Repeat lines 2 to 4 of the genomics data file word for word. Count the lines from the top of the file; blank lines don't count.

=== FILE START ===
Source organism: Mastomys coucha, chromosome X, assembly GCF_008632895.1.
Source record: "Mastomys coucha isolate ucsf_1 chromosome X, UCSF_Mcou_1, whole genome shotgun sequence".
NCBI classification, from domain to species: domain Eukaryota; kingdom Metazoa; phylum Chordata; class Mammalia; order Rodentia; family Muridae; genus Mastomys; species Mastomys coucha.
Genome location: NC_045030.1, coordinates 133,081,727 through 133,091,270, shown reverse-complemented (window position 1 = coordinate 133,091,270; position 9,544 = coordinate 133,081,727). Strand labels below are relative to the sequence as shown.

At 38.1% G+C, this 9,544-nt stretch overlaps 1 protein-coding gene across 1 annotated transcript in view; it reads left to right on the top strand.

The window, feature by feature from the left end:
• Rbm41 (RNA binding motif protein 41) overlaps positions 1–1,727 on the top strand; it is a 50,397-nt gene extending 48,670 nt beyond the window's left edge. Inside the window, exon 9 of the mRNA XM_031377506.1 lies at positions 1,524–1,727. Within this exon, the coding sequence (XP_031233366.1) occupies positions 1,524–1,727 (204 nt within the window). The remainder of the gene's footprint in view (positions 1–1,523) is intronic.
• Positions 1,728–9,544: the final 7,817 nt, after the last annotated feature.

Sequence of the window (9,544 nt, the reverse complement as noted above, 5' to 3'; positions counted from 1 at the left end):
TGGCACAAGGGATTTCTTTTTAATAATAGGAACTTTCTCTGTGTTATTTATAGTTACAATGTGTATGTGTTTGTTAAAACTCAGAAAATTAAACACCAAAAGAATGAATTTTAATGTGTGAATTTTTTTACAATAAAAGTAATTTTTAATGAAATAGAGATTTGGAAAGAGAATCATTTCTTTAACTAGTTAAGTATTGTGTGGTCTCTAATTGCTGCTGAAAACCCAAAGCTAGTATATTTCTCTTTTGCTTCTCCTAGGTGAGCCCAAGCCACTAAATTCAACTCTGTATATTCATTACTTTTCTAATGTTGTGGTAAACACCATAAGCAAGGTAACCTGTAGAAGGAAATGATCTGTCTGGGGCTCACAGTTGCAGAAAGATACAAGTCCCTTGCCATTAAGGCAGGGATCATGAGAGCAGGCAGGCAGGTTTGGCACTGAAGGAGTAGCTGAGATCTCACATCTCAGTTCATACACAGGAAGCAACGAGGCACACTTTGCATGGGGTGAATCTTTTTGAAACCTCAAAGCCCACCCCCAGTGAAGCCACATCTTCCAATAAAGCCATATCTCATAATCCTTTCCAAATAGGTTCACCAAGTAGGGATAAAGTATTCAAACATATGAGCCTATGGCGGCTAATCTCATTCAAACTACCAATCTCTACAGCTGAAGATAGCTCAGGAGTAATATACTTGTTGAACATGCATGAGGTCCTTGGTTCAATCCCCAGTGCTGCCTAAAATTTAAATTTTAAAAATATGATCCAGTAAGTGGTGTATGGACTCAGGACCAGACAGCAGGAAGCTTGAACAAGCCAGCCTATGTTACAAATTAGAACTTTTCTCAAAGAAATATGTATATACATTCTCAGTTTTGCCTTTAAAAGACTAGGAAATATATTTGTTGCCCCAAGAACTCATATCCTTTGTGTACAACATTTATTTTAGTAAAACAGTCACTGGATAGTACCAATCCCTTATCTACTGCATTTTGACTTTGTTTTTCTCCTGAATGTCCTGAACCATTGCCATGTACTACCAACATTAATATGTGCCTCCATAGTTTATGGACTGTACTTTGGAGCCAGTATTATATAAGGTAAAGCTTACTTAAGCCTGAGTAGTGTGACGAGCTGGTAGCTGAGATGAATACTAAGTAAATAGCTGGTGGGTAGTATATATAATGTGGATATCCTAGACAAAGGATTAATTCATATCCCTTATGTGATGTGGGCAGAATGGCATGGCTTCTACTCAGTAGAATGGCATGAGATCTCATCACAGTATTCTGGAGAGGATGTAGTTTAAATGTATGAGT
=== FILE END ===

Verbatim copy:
Source record: "Mastomys coucha isolate ucsf_1 chromosome X, UCSF_Mcou_1, whole genome shotgun sequence".
NCBI classification, from domain to species: domain Eukaryota; kingdom Metazoa; phylum Chordata; class Mammalia; order Rodentia; family Muridae; genus Mastomys; species Mastomys coucha.
Genome location: NC_045030.1, coordinates 133,081,727 through 133,091,270, shown reverse-complemented (window position 1 = coordinate 133,091,270; position 9,544 = coordinate 133,081,727). Strand labels below are relative to the sequence as shown.